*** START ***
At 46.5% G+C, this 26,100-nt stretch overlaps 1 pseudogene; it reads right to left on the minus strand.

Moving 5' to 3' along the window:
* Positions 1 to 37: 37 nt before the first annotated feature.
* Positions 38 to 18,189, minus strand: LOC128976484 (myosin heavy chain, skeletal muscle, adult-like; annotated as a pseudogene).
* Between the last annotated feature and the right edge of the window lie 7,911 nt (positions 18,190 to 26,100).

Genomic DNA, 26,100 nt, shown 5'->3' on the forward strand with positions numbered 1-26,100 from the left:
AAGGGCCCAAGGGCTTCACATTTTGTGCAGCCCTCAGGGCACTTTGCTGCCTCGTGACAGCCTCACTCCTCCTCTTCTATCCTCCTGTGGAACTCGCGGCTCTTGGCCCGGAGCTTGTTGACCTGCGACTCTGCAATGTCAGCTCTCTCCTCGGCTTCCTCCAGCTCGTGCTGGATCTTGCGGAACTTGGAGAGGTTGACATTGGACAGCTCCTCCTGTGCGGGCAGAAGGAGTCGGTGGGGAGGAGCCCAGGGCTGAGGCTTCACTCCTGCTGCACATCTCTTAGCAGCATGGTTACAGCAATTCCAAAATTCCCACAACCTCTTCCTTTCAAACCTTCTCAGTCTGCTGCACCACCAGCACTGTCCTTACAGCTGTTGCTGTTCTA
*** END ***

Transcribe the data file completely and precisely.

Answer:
At 46.5% G+C, this 26,100-nt stretch overlaps 1 pseudogene; it reads right to left on the minus strand.

Moving 5' to 3' along the window:
* Positions 1 to 37: 37 nt before the first annotated feature.
* Positions 38 to 18,189, minus strand: LOC128976484 (myosin heavy chain, skeletal muscle, adult-like; annotated as a pseudogene).
* Between the last annotated feature and the right edge of the window lie 7,911 nt (positions 18,190 to 26,100).

Genomic DNA, 26,100 nt, shown 5'->3' on the forward strand with positions numbered 1-26,100 from the left:
AAGGGCCCAAGGGCTTCACATTTTGTGCAGCCCTCAGGGCACTTTGCTGCCTCGTGACAGCCTCACTCCTCCTCTTCTATCCTCCTGTGGAACTCGCGGCTCTTGGCCCGGAGCTTGTTGACCTGCGACTCTGCAATGTCAGCTCTCTCCTCGGCTTCCTCCAGCTCGTGCTGGATCTTGCGGAACTTGGAGAGGTTGACATTGGACAGCTCCTCCTGTGCGGGCAGAAGGAGTCGGTGGGGAGGAGCCCAGGGCTGAGGCTTCACTCCTGCTGCACATCTCTTAGCAGCATGGTTACAGCAATTCCAAAATTCCCACAACCTCTTCCTTTCAAACCTTCTCAGTCTGCTGCACCACCAGCACTGTCCTTACAGCTGTTGCTGTTCTA